The significant influx of immigrants in the early 1850s created tensions in the United States. Considering many of the newly arrived immigrants were of Catholic Irish or German stock and some had fought in the recent revolutionary upheavals in Europe, there were the concerns over the dilution of the Protestant nature of the country, loyalty of Catholic to the Pope, unacceptable drinking and Sabbath habits, and finally the fear of rubble rousing red revolutionaries. New demands to protect the native population, here native born white population, grew louder. Part of the general spirit of reform, which desired temperance and moral character, foreign born residents seemed to undermine the country and need reforming. The nativists focused especially on Catholic immigrants and had their strongest showing where Irish Catholic residents were visible, such as Boston and New York. Already in 1836, Samuel Morse had claimed the New York City mayor job with a nativist agenda. In December 1844, Philadelphia was hit by nativist riots. Giving order to these organizations, Charles B. Allen created the secret Order of the Star-Spangled Banner in New York in 1850, which became popularly known as the Know Nothings (members would claim they “know nothing about” the organization). With political realignment in the early 1850s, the nativists created in 1854 the American Party, which wanted to pass laws making immigration more difficult and naturalization a longer process. The party assumed to have a national issue, but the Kansas conflict undermined their appeal.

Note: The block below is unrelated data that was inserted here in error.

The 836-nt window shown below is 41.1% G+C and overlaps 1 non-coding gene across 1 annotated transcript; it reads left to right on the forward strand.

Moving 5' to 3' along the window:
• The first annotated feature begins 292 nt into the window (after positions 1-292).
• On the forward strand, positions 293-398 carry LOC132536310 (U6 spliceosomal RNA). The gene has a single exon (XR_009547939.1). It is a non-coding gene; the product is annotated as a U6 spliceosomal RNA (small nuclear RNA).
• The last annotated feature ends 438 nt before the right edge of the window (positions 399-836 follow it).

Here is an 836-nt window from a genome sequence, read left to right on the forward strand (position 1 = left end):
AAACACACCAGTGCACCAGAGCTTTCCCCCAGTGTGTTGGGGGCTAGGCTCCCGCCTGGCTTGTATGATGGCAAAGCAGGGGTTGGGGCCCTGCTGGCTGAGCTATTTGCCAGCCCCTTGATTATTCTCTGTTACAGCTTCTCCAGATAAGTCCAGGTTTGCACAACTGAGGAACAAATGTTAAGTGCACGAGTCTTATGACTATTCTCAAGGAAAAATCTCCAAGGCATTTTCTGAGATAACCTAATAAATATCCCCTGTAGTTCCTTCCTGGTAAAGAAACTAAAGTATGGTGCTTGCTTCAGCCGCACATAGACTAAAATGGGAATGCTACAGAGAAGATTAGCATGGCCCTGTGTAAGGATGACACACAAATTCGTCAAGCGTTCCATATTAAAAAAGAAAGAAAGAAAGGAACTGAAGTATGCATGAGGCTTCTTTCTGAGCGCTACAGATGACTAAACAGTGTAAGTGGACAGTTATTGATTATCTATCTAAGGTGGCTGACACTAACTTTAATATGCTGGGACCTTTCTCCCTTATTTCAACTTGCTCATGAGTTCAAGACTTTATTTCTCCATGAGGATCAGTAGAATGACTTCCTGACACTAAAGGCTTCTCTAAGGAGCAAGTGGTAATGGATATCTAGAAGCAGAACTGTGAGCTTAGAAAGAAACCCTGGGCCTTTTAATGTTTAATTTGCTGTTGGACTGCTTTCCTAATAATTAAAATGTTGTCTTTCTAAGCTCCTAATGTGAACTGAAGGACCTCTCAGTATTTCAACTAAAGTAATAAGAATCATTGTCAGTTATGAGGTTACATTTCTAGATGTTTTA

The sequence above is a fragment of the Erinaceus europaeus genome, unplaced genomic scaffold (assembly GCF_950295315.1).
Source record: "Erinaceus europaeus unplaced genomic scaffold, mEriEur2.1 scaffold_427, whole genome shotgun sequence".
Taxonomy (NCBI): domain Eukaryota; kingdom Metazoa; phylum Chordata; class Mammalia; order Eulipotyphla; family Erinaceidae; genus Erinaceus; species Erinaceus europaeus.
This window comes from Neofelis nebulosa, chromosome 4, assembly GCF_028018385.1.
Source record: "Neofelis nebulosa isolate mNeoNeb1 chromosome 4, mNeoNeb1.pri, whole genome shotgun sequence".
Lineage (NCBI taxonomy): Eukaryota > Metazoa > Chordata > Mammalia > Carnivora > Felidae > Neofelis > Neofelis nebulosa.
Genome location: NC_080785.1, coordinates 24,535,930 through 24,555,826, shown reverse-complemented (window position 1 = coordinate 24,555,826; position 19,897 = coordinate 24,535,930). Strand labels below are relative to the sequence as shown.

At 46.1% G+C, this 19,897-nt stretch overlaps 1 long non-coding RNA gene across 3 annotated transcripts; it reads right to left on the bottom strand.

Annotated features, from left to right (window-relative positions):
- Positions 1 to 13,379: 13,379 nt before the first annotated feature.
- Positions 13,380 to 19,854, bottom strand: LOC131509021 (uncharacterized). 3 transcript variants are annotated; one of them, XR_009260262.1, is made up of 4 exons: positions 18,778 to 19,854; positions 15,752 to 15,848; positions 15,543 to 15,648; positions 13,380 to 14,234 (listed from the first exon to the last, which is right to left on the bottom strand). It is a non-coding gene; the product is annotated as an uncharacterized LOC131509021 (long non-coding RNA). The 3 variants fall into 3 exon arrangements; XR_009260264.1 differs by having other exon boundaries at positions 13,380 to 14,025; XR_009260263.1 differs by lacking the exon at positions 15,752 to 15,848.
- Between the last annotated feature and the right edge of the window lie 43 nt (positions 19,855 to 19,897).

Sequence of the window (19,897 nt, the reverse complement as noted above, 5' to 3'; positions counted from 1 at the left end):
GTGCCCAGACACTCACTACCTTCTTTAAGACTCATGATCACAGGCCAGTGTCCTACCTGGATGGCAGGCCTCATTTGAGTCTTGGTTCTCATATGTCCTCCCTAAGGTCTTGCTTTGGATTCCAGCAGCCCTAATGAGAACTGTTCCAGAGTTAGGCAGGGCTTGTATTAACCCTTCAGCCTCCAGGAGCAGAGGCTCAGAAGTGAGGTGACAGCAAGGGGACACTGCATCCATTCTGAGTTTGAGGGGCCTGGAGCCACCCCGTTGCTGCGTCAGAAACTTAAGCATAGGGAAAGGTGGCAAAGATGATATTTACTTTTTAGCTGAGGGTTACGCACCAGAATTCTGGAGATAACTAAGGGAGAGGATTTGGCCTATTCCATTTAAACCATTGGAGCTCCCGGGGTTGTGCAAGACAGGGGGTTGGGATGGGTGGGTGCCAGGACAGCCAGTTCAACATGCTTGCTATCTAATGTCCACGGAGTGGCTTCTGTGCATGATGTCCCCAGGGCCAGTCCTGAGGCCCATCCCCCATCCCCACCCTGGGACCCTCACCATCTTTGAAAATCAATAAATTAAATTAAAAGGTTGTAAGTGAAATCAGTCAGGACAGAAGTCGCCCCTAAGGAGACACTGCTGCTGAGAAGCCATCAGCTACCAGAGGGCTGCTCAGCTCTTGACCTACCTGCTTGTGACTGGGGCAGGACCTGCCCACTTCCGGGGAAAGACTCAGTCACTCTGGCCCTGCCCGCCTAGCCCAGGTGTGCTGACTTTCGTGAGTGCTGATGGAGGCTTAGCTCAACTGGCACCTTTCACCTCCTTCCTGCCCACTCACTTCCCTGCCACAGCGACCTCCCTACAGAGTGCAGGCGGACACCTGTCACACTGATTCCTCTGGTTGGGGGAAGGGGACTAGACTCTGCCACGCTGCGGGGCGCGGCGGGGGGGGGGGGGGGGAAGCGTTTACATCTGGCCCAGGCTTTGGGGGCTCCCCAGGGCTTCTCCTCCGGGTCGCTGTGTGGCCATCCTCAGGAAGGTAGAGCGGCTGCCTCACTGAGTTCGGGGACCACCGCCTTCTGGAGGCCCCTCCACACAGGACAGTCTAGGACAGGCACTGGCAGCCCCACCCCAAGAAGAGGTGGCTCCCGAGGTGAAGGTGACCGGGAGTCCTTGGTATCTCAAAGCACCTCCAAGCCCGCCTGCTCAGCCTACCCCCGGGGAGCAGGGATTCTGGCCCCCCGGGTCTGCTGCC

Image: "The Propagation Society. More Free than Welcome." Graphic. New York: Nathaniel Currier at no. 2 Spruce St., c1855. From the Library of Congress: Popular Graphic Arts Collection.